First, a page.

Is the Naturalization Citizenship Test Too Difficult?

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A telephone survey of high school students in Arizona by the Goldwater Institute found that a depressing few could pass the U.S. citizenship and naturalization test that immigrants take in order to become naturalized U.S. citizens.

The Goldwater Institute surveyed 1,350 high school students by telephone and asked 10 basic questions from the United States Citizenship and Immigration Services test — including “What is the supreme law of the land?” and “Who is in charge of the executive branch?”
Fewer than 4% of public school students answered enough questions correctly to pass the test.

HERE ARE SOME OTHER SAMPLE QUESTIONS USED ON THE NATURALIZATION TEST:

A. Principles of American Democracy

1. What is the supreme law of the land?

A: The Constitution

2. What does the Constitution do?

A: sets up the government
A: defines the government
A: protects basic rights of Americans

3. The idea of self-government is in the first three words of the Constitution. What are these words?

A: We the People

4. What is an amendment?

A: a change (to the Constitution)
A: an addition (to the Constitution)

5. What do we call the first ten amendments to the Constitution?

A: The Bill of Rights

6. What is one right or freedom from the First Amendment?*

A: speech
A: religion
A: assembly
A: press
A: petition the government

7. How many amendments does the Constitution have?

A: twenty-seven (27)

8. What did the Declaration of Independence do?

A: announced our independence (from Great Britain)
A: declared our independence (from Great Britain)
A: said that the United States is free (from Great Britain)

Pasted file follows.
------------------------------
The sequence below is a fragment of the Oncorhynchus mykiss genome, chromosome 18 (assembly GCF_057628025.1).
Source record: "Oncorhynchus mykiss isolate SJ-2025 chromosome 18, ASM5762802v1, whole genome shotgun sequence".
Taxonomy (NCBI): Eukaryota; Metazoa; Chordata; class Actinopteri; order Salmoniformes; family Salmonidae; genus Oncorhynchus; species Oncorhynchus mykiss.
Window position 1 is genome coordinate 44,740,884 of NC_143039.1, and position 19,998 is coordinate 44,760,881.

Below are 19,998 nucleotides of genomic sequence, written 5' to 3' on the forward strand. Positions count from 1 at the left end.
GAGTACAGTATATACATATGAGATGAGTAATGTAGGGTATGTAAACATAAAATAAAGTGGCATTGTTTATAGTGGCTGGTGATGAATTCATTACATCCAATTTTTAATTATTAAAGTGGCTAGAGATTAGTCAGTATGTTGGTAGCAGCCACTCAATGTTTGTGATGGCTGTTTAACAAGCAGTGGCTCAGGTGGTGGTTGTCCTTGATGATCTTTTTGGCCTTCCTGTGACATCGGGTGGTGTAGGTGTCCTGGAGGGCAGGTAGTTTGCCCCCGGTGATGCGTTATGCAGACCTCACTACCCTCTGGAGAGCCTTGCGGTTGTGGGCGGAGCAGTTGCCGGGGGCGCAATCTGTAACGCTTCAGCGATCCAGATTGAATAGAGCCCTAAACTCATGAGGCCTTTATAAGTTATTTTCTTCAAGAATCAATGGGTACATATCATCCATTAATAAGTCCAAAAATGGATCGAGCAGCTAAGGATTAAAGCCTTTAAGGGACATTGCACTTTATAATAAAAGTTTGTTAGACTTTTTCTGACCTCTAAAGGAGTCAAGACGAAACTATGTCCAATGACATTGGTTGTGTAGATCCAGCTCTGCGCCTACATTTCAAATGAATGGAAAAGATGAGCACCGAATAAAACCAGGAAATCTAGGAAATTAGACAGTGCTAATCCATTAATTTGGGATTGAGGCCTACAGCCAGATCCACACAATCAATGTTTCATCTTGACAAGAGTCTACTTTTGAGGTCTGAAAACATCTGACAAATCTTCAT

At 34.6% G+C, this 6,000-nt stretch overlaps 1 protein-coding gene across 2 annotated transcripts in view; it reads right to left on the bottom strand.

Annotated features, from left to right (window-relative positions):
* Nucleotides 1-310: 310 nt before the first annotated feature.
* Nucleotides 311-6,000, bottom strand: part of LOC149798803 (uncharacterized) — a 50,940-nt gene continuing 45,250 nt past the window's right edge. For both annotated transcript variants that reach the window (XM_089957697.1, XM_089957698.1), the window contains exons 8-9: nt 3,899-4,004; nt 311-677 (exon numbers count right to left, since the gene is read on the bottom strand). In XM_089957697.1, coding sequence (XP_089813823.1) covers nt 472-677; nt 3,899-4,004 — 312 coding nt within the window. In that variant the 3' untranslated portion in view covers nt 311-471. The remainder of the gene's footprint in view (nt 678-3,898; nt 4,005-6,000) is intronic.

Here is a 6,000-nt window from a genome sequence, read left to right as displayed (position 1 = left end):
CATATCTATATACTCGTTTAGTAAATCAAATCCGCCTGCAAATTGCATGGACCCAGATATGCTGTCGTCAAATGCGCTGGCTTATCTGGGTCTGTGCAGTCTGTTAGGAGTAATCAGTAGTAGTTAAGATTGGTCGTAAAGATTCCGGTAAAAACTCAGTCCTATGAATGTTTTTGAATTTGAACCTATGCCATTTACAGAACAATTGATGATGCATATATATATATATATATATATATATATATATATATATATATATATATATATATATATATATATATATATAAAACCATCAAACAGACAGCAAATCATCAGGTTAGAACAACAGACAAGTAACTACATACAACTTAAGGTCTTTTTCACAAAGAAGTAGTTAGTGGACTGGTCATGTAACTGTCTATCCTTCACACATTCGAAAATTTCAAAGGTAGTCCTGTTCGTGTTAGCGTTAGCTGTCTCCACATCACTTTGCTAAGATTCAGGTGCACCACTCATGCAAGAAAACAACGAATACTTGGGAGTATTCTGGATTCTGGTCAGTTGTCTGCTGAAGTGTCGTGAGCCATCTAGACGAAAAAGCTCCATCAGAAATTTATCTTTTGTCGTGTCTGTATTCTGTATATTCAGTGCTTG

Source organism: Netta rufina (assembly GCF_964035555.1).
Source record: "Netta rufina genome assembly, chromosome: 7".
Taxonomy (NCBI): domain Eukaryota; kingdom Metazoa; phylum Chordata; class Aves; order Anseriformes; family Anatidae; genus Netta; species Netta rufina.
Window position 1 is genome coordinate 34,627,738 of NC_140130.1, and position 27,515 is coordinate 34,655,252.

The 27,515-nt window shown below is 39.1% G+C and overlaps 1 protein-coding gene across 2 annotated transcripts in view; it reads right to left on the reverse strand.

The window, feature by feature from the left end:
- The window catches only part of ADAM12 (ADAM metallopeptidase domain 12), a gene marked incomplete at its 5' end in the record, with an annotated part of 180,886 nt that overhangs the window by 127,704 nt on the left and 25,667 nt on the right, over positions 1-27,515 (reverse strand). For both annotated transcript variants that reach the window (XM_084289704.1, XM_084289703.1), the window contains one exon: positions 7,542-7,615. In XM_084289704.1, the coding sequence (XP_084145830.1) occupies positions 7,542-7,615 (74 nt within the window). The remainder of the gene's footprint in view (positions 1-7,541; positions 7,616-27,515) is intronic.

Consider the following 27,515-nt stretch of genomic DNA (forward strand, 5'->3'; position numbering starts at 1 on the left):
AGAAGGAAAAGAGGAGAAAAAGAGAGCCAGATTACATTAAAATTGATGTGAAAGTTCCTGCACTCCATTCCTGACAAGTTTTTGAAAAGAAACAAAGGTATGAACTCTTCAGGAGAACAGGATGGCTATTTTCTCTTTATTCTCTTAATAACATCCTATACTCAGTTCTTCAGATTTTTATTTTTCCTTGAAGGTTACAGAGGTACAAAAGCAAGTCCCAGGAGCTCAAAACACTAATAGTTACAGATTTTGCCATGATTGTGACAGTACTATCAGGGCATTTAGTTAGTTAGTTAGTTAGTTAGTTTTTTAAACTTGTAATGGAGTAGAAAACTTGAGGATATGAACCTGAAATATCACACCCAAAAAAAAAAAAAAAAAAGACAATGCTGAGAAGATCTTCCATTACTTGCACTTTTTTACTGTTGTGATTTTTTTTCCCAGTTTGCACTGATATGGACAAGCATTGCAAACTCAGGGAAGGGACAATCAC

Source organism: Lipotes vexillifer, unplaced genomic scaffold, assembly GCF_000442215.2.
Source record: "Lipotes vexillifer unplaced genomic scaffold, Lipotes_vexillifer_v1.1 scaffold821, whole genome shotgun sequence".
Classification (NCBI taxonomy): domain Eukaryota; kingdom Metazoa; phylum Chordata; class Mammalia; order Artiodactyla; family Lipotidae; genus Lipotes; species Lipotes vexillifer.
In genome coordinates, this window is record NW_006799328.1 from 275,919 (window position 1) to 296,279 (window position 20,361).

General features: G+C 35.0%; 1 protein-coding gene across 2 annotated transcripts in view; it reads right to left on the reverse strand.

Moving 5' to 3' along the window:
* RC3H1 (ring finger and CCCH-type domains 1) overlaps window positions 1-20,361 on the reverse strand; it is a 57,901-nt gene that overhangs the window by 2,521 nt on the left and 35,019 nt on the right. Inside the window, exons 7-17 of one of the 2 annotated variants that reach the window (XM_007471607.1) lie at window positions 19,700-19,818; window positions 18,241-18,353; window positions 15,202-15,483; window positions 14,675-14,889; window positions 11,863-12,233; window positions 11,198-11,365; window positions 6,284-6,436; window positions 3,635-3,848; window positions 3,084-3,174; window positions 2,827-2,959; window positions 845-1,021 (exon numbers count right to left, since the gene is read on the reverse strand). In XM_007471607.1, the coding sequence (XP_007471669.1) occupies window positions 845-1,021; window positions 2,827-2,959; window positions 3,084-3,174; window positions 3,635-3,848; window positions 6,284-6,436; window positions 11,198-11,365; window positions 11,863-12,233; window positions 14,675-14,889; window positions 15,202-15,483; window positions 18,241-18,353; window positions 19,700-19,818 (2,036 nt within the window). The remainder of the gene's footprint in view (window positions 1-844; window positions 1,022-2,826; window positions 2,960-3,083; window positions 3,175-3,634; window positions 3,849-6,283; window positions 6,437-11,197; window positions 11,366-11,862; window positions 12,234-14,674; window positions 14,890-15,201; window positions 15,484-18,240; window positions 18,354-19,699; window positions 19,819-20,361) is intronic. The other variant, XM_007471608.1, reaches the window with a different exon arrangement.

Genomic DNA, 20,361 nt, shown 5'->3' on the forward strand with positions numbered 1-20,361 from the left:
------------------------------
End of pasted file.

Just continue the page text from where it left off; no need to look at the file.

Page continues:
9. What are two rights in the Declaration of Independence?

A: life
A: liberty
A: pursuit of happiness

10. What is freedom of religion?

A: You can practice any religion, or not practice a religion.

11. What is the economic system in the United States?*

A: capitalist economy
A: market economy

12. What is the “rule of law”?

A: Everyone must follow the law.
A: Leaders must obey the law.
A: Government must obey the law.
A: No one is above the law.

B. System of Government

13. Name one branch or part of the government.*

A: Congress
A: legislative
A: President
A: executive
A: the courts
A: judicial

14. What stops one branch of government from becoming too powerful?

A: checks and balances
A: separation of powers

15. Who is in charge of the executive branch?

A: the President

16. Who makes federal laws?

A: Congress
A: Senate and House (of Representatives)
A: (U.S. or national) legislature

17. What are the two parts of the U.S. Congress?*

A: the Senate and House (of Representatives)

18. How many U.S. Senators are there?

A: one hundred (100)

19. We elect a U.S. Senator for how many years?

A: six (6)

20. Who is one of your state’s U.S. Senators?*

A: Answers will vary. [For District of Columbia residents and residents of U.S. territories, the answer is that D.C. (or the territory where the applicant lives) has no U.S. Senators.]

* If you are 65 years old or older and have been a legal permanent resident of the United States for 20 or more years, you may study just the questions that have been marked with an asterisk.

21. The House of Representatives has how many voting members?

A: four hundred thirty-five (435)